Some people in response to the question of protective gear have replied by looking at the gear some people in "extreme sports" wear, having not practiced or tried parkour properly before. It is that reason that they suggest such inane things as elbow pads for parkour. How many times while training parkour have you injured your elbow? Maybe you got a little scratch when you fell backwards and landed on your arms, but other than that there aren't many circumstances where elbow pads are beneficial. By no means do elbow pads interfere with regular maneuvers and they can certainly be worn if you so desire, but if you don't own any it is definitely not worth the money to go buy a pair. 
I've seen other traceurs wrap handkerchiefs around their wrists to prevent scraping on wall runs and turn-vaults on thick objects among other things; I wouldn't do any more than that as anything thicker could compromise movement and would just be irritating. The wrist however are quite likely to scrape if you are doing any wall runs or vaults and if you wish to prevent scrapes and scarring, it is ideal to wrap them with a handkerchief or a sweat band type wrist wrap. 
Parkour gear for Hands.
I would avoid covering up your hands for a few reasons. First of all, though you may scrape them a little bit you need to condition them somehow to thicken and toughen them. If you wear gloves, you will always need to wear them because you will never give your hands the chance to adapt to the change in activities. If you are wearing gloves to protect yourself in an area with broken glass or the likes, you may want to consider cleaning that area up if not training in a new one; for while in a real life situation it may be unavoidable, there is no reason to injure yourself while training. Another reason you want to avoid covering your hands is that gloves are often slippery and they can't provide the grip a good pair of hands can. Sure some gloves have some grip, but no glove is as versatile in gripping different materials and terrain as a hand (unless they are mighty expensive and include suction cups). Also, parkour emphasizes interaction with your environment, you are constantly working with it and exploring it in many ways. Your hands are where the majority of your touch senses are, and it would almost be a crime to cover them up with gloves, as you lose all that interaction with your environment and that sense of feeling what you are working with.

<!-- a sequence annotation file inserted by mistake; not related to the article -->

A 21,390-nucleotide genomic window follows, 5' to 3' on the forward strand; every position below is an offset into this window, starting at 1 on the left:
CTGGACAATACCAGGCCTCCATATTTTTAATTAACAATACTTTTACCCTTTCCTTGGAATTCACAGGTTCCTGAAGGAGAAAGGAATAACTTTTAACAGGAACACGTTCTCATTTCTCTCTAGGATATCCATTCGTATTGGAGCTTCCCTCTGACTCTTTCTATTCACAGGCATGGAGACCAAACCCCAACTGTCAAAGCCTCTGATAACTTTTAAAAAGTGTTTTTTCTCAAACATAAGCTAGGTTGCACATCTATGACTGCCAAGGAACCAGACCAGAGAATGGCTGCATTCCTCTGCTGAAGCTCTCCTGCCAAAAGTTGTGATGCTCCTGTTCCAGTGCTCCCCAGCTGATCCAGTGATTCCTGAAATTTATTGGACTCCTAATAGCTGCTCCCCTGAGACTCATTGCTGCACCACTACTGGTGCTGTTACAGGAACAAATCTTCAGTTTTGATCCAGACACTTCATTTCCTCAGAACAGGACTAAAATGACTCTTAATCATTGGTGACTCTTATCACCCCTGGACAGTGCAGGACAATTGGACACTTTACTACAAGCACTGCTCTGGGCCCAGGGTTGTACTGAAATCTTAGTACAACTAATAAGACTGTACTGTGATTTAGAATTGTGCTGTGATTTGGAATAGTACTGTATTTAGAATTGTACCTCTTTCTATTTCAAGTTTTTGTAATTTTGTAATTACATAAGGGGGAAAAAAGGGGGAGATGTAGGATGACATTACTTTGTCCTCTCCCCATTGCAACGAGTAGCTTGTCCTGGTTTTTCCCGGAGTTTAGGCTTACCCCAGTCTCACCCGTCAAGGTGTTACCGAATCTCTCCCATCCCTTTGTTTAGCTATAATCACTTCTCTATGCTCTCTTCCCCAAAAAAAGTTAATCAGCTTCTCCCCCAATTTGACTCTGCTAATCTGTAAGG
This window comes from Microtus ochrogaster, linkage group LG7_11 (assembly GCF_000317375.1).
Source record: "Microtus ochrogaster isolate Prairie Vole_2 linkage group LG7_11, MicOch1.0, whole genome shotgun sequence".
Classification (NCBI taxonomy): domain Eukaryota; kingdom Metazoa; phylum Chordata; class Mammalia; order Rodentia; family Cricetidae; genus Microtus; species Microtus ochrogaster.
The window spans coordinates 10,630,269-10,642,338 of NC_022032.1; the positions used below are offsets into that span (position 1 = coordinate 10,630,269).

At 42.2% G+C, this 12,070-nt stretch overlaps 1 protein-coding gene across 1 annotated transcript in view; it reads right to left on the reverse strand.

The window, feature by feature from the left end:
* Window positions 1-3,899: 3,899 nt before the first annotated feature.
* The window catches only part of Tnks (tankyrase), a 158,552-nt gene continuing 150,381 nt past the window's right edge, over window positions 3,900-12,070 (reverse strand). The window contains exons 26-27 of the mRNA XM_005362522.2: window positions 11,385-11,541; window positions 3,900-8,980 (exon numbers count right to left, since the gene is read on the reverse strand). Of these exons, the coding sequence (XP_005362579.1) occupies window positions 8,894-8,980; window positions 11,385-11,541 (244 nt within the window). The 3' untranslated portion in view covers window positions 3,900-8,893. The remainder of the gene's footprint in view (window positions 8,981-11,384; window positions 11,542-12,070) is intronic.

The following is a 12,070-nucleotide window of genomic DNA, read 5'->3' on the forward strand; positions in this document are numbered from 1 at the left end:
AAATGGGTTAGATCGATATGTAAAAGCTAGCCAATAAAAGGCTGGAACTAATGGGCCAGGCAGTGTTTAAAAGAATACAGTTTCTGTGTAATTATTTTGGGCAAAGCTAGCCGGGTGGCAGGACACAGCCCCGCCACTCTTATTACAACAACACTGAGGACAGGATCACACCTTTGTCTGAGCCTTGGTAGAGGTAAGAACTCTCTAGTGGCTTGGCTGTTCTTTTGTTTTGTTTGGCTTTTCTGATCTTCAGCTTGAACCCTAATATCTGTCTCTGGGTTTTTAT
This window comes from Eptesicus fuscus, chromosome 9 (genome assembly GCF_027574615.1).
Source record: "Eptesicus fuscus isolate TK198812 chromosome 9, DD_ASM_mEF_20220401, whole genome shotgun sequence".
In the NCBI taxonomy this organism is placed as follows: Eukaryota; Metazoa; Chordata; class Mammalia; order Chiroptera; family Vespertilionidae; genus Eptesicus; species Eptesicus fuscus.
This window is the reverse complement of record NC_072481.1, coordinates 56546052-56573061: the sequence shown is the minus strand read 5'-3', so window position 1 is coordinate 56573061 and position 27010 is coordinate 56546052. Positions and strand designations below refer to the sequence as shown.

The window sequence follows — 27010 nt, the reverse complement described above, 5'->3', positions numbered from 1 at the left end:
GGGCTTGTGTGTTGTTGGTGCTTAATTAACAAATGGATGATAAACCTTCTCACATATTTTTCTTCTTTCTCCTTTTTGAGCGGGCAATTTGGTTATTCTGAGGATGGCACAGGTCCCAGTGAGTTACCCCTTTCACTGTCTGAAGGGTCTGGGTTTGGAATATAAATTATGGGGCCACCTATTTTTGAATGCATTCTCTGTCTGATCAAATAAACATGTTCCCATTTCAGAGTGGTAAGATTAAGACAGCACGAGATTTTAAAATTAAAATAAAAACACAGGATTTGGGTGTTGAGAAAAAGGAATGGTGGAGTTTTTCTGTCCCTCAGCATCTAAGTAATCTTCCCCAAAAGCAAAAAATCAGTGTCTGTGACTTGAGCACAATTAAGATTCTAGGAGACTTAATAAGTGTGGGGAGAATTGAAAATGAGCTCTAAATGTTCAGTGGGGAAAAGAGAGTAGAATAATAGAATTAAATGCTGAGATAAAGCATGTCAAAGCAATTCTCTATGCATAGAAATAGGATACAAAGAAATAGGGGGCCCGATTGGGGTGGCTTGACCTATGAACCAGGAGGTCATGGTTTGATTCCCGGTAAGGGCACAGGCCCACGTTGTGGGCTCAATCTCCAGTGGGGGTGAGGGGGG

Conclusion. Parkour gear
While it is up to the individual to decide for their self what they will or will not wear I believe that provided good technique and practices, no traceur (unless for some medicinal reason) absolutely requires any protective gear. If you are a beginner and train by yourself, you are safety conscious or just want to be careful then by all means wear them; the choice is all yours.
 By ParkourHelper